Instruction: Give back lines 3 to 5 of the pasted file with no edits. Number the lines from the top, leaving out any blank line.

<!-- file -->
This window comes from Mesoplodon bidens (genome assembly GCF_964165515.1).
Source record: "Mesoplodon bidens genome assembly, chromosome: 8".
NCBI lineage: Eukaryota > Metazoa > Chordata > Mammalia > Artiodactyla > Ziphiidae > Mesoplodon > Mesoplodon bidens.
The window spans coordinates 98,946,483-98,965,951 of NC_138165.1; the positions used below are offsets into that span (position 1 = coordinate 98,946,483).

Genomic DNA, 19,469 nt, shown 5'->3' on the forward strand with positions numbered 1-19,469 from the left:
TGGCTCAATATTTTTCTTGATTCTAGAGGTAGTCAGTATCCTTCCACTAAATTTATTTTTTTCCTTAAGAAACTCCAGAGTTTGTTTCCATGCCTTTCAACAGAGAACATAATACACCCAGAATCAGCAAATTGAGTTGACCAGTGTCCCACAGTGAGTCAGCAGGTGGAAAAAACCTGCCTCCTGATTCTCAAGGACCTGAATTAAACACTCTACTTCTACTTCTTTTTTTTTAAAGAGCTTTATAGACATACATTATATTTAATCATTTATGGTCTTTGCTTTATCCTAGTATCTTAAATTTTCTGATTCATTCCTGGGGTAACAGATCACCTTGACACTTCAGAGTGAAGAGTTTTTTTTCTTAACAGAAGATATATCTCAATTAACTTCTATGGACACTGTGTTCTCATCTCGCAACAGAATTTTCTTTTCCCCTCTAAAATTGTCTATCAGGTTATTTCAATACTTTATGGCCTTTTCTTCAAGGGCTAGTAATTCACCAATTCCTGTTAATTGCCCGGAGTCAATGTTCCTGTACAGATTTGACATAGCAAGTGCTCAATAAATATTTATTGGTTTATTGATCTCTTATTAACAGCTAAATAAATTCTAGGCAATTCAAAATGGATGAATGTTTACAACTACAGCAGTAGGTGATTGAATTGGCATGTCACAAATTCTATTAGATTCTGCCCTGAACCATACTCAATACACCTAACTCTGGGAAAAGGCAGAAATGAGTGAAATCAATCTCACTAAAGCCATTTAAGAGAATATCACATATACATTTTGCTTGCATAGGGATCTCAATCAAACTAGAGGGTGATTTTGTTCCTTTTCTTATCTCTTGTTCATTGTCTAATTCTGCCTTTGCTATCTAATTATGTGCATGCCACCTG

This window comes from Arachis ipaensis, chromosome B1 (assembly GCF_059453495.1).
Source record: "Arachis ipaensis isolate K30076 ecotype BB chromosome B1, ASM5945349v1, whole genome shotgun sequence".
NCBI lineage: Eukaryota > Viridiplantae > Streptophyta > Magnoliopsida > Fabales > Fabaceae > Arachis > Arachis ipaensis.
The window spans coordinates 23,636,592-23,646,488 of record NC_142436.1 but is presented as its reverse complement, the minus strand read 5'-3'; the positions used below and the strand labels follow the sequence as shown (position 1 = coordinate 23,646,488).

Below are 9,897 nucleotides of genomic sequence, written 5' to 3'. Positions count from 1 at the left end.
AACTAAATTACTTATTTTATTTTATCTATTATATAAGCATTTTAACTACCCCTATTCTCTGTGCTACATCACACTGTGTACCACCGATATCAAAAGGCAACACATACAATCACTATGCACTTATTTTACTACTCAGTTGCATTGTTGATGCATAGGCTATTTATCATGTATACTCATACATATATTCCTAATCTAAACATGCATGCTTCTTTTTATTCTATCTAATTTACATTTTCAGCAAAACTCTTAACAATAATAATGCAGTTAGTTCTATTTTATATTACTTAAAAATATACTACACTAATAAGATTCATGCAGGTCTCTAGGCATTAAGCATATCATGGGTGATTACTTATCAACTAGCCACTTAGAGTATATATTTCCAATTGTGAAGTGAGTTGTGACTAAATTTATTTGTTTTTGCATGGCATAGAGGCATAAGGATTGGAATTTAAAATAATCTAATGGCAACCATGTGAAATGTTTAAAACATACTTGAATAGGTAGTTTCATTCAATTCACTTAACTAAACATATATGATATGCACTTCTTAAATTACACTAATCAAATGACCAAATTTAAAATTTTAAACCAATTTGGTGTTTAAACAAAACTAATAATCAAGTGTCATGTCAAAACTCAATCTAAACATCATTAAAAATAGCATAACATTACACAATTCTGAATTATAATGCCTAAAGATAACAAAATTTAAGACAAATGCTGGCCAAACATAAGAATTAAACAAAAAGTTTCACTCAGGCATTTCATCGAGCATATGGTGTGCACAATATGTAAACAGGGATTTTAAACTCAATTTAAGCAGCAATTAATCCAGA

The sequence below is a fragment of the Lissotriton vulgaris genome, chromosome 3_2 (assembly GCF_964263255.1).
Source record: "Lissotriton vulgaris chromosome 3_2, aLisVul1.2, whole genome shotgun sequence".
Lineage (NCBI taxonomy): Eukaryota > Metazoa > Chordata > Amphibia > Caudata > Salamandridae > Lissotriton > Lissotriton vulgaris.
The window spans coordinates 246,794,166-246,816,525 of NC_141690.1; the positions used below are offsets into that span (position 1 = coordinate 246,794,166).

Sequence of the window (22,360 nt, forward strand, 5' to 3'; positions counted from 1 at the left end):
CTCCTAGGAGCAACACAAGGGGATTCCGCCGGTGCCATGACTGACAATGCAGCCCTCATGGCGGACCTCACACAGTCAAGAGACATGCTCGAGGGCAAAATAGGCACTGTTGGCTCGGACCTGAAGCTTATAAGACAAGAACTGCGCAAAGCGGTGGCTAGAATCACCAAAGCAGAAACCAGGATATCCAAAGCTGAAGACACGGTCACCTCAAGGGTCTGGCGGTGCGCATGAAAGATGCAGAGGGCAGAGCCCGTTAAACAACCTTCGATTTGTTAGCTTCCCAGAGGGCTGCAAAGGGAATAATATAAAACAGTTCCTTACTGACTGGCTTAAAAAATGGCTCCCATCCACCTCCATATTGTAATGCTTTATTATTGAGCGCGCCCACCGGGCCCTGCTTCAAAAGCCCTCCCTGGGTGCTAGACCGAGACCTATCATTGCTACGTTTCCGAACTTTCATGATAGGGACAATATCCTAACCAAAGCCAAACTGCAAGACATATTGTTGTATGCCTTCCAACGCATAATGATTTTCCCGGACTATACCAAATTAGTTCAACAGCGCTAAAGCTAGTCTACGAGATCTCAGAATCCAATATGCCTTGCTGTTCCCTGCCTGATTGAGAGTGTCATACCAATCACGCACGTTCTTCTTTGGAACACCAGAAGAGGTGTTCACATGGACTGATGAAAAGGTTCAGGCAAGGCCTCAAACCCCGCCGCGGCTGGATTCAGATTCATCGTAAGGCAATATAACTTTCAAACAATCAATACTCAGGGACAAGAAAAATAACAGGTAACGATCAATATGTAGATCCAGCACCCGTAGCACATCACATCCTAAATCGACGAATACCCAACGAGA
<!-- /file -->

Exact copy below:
NCBI lineage: Eukaryota > Metazoa > Chordata > Mammalia > Artiodactyla > Ziphiidae > Mesoplodon > Mesoplodon bidens.
The window spans coordinates 98,946,483-98,965,951 of NC_138165.1; the positions used below are offsets into that span (position 1 = coordinate 98,946,483).

Genomic DNA, 19,469 nt, shown 5'->3' on the forward strand with positions numbered 1-19,469 from the left: